Monthly Archives: October 2010
In the event that you may have missed the return of HBO’s riveting series, In Treatment, it’s back for a 3rd season on Monday and Tuesday nights. The show revolves around the superb actor Gabriel Byrne’s character, Paul Weston, a middle-aged therapist seeking solace with himself and struggling with both his issues and those of his neurotically eccentric patients.
The show is a witty, smart, bold, conversation-based exchange program void of mindless jabber, caustic violence or cattle prod laugh track garbage that major networks try to pass off as television entertainment. Not since My Dinner With Andre have I seen an appreciation for the art of conversation as displayed on In Treatment..
Last season, Paul faced a divorce from his long-time wife, a custody battle over his 2 sons and daughter, a lawsuit over patient negligence, and the loss of his estranged father due to complications from Parkinson’s Disease. The show fearlessly takes on real world issues and everyday situations in a novel and entertaining manner. The dialogue is crisp and real and edgy. It’s smart. You know good writing when you see it and In Treatment has got it.
Last night, Byrne’s character, a man no later than his early fifties, at best, showed a rapid and uncontrollable tremor in his hand. Suspecting early warnings of Parkinson’s, he calls a doctor friend for a referral of a good Neurologist. Wow, welcome to prime time, Parkinson’s Disease (PD)! Now we wait to watch if what Paul has is truly PD or not.
Thank you HBO and the talented writers associated with the show for taking on this story. This may just get PD the platform for public understanding that it so desperately deserves. Maybe with HBO’s help we can shed light on our illness and add another non-elderly face along with Michael J. Fox to the PD public eye. Finally, maybe the message will get out that PD isn’t just an illness that strikes the elderly.
I am hopeful that this show portrays Paul and his symptoms, if is PD, in an accurate and insightful manner. This show takes on a huge responsibility in bringing PD to the mainstream and it has the capability of educating millions of viewers around the globe. I applaud and thank HBO and anyone associated with In Treatment for taking on a character that may be dealing with early onset PD an I am eager to see how hero deals with his PD, if that turns out to be the diagnosis. If it is PD, as it looks to be, this would be one the biggest developments in Parkinson’s awareness ever!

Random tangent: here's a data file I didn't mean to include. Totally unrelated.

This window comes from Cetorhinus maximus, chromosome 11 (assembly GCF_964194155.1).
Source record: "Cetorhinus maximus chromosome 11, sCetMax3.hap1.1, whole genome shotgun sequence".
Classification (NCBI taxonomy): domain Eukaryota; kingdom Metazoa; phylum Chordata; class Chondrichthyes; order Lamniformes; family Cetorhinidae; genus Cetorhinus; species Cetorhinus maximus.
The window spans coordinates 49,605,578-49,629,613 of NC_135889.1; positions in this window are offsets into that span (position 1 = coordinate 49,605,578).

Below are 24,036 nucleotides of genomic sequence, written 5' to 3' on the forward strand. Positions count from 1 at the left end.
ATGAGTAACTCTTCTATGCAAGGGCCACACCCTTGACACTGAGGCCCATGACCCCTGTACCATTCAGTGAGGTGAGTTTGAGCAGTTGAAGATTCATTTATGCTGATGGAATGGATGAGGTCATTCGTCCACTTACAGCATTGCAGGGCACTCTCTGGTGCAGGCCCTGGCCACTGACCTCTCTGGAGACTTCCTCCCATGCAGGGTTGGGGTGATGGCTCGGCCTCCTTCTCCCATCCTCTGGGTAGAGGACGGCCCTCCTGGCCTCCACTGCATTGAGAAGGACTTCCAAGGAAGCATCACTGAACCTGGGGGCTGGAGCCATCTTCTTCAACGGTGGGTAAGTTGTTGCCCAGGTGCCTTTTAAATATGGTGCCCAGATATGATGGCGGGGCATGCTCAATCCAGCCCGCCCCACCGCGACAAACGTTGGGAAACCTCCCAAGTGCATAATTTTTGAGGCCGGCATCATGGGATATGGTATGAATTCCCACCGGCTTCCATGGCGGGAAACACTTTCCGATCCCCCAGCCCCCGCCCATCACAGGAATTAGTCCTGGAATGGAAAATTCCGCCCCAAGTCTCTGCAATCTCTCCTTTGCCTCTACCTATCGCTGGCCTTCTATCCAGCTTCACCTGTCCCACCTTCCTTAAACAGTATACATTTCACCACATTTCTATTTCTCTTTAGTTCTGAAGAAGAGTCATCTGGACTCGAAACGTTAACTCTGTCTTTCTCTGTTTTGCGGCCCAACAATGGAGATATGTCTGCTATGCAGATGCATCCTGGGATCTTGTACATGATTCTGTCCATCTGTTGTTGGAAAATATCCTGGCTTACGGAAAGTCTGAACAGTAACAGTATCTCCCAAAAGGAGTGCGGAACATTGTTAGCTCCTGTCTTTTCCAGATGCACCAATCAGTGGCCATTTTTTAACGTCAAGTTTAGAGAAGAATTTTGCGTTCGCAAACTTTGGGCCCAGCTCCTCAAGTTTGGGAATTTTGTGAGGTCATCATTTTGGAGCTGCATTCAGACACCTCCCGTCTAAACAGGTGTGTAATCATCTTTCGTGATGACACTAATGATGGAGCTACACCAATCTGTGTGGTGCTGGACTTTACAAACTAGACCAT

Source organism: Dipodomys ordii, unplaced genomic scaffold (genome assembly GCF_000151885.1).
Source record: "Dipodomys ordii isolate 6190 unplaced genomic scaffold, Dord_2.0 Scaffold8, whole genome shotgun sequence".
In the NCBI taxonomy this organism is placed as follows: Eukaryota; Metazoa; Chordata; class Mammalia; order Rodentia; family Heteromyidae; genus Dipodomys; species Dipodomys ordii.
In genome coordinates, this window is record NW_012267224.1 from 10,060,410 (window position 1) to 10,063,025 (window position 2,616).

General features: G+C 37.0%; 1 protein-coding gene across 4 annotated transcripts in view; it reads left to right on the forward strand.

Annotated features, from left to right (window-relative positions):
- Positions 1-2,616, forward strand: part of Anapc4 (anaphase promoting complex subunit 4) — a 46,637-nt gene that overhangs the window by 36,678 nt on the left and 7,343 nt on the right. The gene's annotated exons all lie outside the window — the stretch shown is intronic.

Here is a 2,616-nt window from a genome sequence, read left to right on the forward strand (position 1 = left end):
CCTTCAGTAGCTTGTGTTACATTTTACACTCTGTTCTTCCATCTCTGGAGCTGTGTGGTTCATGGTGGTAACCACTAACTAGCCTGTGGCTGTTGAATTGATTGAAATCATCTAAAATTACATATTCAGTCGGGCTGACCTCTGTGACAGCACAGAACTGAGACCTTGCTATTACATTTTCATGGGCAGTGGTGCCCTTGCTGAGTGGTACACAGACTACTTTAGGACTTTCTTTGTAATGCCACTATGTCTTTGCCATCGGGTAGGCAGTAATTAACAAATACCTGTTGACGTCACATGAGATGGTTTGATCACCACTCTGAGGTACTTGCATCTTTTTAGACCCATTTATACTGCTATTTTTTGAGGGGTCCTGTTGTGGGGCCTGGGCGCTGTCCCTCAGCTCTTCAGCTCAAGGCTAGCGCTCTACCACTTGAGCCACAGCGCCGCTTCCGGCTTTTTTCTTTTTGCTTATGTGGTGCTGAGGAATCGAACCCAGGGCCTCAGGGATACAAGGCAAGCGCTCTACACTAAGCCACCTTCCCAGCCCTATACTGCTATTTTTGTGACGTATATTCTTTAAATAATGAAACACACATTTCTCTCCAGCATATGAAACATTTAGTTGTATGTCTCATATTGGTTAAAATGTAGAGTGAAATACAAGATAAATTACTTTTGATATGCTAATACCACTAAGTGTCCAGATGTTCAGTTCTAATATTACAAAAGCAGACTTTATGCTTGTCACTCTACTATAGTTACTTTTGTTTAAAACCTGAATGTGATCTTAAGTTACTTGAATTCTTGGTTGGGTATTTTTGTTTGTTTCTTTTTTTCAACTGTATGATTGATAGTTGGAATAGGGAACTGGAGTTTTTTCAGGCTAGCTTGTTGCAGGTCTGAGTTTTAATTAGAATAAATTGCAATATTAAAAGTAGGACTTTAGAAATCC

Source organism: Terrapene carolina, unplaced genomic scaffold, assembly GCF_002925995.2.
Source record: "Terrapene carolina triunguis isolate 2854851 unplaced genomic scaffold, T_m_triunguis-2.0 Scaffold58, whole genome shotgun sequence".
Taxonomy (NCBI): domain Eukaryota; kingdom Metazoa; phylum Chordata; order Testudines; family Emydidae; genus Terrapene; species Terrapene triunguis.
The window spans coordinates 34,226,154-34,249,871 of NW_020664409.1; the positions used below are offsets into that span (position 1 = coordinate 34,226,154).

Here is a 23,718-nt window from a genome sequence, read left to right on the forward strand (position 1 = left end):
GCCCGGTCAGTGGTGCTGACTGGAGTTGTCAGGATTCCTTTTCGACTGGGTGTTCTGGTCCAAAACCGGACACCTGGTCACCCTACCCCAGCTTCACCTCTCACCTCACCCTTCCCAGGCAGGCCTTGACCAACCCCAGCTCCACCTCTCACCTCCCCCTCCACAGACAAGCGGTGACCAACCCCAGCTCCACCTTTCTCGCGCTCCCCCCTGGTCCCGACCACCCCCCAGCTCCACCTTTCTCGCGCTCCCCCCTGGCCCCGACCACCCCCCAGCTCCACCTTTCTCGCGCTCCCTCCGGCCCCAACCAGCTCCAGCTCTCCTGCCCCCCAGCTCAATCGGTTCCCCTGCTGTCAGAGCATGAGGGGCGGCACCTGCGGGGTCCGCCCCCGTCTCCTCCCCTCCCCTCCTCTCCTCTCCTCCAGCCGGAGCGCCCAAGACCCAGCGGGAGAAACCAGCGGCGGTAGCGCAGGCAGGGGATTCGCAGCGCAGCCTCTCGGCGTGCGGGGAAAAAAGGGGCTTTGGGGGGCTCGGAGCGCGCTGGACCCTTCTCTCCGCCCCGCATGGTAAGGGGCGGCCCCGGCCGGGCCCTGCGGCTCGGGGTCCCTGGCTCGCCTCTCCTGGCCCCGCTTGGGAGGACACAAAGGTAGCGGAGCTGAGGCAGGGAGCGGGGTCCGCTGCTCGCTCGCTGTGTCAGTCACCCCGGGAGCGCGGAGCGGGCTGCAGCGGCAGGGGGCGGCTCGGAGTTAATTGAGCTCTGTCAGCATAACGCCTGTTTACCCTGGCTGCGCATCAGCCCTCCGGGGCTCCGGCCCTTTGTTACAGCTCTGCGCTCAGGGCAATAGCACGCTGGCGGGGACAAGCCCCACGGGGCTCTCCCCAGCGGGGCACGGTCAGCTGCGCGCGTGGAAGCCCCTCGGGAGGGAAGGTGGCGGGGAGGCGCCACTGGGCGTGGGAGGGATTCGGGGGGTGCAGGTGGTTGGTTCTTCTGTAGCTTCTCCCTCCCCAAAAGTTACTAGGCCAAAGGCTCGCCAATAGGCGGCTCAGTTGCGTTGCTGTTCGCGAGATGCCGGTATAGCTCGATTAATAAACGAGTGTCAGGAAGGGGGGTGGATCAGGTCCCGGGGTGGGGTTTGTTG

If it is PD, and they have the proper medical advisors, which I bet they do, an accurate portrayal of the life altering changes that come with PD will be de-mystified and maybe no longer misunderstood. At least, a television character who may have early onset Parkinson’s Disease. I never thought I would see it happen, and it just may become a reality!
I have faith in you HBO. I’ll be watching. This could be very big!
(This is just my opinion. If you missed In Treatment try catching up with On Demand on cable or Netflix. New episodes air Monday and Tuesdays. Check your local listings for your time zone)
What do you know about the food you had for lunch yesterday or the pizza that you had last night? I’ll give you an example. I’m a long-time vegetarian who for years loved my Pizza Hut pizza, until I found out that there was beef broth in the sauce–that’s NOT very vegetarian. There is no gray area in my vegetarian domain. If I were a female, I couldn’t be a little pregnant. Excuse me, but someone who consumes any Pork, Chicken, Beef, or Fish or any once living breathing animal or that animal’s bi-product like blood or gelatin (bone marrow), and claims to be a vegetarian ,is mocking the definition. I don’t know if Pizza Hut got wise and cleaned up their act, but they burned that bridge with me a long time ago. There’s no going back for this veghead.